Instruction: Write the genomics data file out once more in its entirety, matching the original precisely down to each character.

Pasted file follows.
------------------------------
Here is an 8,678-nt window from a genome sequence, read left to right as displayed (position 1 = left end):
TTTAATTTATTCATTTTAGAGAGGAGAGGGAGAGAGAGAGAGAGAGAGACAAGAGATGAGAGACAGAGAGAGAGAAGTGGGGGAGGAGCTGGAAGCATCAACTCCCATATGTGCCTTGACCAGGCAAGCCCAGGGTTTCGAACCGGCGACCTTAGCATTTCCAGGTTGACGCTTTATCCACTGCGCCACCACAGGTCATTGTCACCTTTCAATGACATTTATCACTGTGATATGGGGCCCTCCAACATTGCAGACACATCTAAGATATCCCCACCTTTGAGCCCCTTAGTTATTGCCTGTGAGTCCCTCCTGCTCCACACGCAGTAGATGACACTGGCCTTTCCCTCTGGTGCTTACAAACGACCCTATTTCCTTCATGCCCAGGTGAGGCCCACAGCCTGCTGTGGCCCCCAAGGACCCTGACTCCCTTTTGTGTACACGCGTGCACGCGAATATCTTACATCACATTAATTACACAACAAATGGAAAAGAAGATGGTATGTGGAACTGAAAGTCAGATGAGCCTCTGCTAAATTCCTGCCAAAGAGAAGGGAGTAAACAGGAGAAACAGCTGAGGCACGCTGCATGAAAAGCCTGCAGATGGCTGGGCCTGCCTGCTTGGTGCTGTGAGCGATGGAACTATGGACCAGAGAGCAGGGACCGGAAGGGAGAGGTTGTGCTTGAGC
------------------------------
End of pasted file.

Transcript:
Here is an 8,678-nt window from a genome sequence, read left to right as displayed (position 1 = left end):
TTTAATTTATTCATTTTAGAGAGGAGAGGGAGAGAGAGAGAGAGAGAGACAAGAGATGAGAGACAGAGAGAGAGAAGTGGGGGAGGAGCTGGAAGCATCAACTCCCATATGTGCCTTGACCAGGCAAGCCCAGGGTTTCGAACCGGCGACCTTAGCATTTCCAGGTTGACGCTTTATCCACTGCGCCACCACAGGTCATTGTCACCTTTCAATGACATTTATCACTGTGATATGGGGCCCTCCAACATTGCAGACACATCTAAGATATCCCCACCTTTGAGCCCCTTAGTTATTGCCTGTGAGTCCCTCCTGCTCCACACGCAGTAGATGACACTGGCCTTTCCCTCTGGTGCTTACAAACGACCCTATTTCCTTCATGCCCAGGTGAGGCCCACAGCCTGCTGTGGCCCCCAAGGACCCTGACTCCCTTTTGTGTACACGCGTGCACGCGAATATCTTACATCACATTAATTACACAACAAATGGAAAAGAAGATGGTATGTGGAACTGAAAGTCAGATGAGCCTCTGCTAAATTCCTGCCAAAGAGAAGGGAGTAAACAGGAGAAACAGCTGAGGCACGCTGCATGAAAAGCCTGCAGATGGCTGGGCCTGCCTGCTTGGTGCTGTGAGCGATGGAACTATGGACCAGAGAGCAGGGACCGGAAGGGAGAGGTTGTGCTTGAGC